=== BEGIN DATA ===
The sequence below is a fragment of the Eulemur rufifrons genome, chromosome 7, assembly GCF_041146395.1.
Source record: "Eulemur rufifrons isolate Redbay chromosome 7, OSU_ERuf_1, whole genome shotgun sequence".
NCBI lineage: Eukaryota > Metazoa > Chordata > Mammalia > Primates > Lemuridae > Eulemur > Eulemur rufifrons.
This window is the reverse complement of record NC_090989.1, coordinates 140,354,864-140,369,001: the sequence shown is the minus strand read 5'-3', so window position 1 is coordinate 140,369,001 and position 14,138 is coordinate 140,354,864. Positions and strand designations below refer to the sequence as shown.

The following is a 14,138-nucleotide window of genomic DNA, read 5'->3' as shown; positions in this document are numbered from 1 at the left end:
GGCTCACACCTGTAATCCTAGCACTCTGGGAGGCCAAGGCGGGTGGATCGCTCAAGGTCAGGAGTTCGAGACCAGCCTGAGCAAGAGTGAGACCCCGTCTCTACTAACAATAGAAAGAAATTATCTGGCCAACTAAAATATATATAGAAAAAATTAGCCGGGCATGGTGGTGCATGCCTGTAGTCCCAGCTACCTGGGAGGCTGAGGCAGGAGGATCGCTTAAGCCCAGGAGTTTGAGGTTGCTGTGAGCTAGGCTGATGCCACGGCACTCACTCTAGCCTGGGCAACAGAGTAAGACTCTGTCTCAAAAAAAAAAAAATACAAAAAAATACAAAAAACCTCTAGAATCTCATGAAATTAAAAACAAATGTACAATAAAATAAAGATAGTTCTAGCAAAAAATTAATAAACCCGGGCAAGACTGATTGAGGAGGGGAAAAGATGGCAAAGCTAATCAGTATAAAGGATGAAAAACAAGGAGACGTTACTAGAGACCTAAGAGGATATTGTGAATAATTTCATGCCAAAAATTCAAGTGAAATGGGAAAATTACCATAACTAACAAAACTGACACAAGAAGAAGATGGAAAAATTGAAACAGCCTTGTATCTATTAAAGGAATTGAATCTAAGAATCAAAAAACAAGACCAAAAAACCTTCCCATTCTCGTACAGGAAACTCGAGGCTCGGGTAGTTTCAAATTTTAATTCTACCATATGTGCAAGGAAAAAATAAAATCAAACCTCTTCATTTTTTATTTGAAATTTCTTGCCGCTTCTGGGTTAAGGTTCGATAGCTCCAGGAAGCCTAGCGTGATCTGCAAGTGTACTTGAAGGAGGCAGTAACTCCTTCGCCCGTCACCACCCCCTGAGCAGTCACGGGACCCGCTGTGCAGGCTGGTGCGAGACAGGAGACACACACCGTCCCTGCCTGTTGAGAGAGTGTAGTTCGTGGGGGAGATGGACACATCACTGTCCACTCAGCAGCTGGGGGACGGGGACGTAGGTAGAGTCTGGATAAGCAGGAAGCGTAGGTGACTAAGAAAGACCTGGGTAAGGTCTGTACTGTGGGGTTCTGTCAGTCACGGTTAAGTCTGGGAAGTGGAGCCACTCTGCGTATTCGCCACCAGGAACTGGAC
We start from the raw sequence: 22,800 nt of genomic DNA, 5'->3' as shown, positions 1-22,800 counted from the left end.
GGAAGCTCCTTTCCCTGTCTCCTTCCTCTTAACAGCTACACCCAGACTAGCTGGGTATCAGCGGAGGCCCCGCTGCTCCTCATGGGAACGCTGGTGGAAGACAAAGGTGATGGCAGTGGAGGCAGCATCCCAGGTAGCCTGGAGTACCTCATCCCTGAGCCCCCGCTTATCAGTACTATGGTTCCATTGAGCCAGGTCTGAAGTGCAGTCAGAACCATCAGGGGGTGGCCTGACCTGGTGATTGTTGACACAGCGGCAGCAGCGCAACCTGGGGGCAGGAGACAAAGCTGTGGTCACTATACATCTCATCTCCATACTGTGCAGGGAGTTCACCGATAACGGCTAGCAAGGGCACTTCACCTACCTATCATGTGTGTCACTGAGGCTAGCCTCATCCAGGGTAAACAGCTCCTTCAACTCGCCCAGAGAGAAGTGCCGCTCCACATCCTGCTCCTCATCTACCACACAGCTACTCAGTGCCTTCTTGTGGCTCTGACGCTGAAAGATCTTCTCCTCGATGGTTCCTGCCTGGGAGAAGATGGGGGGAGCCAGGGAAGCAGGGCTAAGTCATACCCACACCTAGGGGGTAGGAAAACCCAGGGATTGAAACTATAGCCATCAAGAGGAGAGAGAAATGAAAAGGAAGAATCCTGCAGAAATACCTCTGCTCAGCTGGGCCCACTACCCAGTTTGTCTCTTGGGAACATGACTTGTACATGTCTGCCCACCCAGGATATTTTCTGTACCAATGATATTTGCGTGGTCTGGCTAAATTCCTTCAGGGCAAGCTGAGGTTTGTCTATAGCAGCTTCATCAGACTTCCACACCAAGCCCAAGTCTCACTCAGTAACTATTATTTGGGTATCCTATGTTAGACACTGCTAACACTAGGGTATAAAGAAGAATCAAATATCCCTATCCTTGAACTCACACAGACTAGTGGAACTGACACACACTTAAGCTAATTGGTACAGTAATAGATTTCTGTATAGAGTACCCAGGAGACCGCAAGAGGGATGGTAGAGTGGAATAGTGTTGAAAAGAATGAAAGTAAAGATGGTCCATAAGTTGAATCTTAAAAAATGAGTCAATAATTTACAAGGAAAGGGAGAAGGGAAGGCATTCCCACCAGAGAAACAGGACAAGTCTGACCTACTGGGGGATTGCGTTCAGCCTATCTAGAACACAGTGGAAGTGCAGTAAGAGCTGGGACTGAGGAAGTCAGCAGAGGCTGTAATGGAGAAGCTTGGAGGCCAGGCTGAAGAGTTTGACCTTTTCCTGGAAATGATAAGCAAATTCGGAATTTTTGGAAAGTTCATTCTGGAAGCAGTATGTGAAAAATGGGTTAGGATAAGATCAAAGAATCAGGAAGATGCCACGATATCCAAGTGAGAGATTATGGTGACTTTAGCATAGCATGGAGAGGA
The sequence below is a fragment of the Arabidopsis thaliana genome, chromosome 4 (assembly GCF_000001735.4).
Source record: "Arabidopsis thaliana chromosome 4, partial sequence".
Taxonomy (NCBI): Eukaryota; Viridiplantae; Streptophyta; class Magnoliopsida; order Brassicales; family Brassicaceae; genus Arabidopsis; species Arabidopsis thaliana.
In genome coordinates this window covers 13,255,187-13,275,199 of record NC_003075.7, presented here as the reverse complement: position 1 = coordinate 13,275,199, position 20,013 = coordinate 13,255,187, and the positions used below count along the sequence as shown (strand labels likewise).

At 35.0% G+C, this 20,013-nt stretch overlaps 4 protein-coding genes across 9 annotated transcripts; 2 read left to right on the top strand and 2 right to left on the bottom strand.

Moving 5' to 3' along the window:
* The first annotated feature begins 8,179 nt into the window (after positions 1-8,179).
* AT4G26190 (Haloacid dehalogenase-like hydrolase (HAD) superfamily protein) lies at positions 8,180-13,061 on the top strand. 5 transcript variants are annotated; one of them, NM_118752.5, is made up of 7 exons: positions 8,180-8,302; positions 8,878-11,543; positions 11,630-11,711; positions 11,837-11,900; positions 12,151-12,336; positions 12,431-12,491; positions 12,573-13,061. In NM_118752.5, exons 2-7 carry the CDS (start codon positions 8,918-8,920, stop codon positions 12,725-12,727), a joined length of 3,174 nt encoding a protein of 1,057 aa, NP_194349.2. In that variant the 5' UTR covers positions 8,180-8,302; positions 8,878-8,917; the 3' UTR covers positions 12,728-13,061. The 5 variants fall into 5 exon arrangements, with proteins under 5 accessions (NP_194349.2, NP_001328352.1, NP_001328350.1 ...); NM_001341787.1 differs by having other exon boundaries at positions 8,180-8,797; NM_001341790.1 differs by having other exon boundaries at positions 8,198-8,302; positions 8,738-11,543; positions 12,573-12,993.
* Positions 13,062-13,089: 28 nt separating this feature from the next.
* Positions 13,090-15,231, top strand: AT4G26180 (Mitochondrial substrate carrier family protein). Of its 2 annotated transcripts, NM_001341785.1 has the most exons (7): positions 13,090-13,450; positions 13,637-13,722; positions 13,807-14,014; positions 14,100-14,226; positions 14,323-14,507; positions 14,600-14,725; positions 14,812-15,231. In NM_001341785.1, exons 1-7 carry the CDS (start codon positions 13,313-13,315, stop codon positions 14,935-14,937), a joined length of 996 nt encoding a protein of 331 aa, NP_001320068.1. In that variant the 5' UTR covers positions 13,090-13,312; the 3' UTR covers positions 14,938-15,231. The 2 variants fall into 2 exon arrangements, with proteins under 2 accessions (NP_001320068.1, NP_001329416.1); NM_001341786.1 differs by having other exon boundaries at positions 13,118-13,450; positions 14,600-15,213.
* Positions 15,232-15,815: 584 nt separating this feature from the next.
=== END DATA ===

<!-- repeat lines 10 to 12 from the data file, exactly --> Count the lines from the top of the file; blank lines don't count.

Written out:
Source record: "Arabidopsis thaliana chromosome 4, partial sequence".
Taxonomy (NCBI): Eukaryota; Viridiplantae; Streptophyta; class Magnoliopsida; order Brassicales; family Brassicaceae; genus Arabidopsis; species Arabidopsis thaliana.
In genome coordinates this window covers 13,255,187-13,275,199 of record NC_003075.7, presented here as the reverse complement: position 1 = coordinate 13,275,199, position 20,013 = coordinate 13,255,187, and the positions used below count along the sequence as shown (strand labels likewise).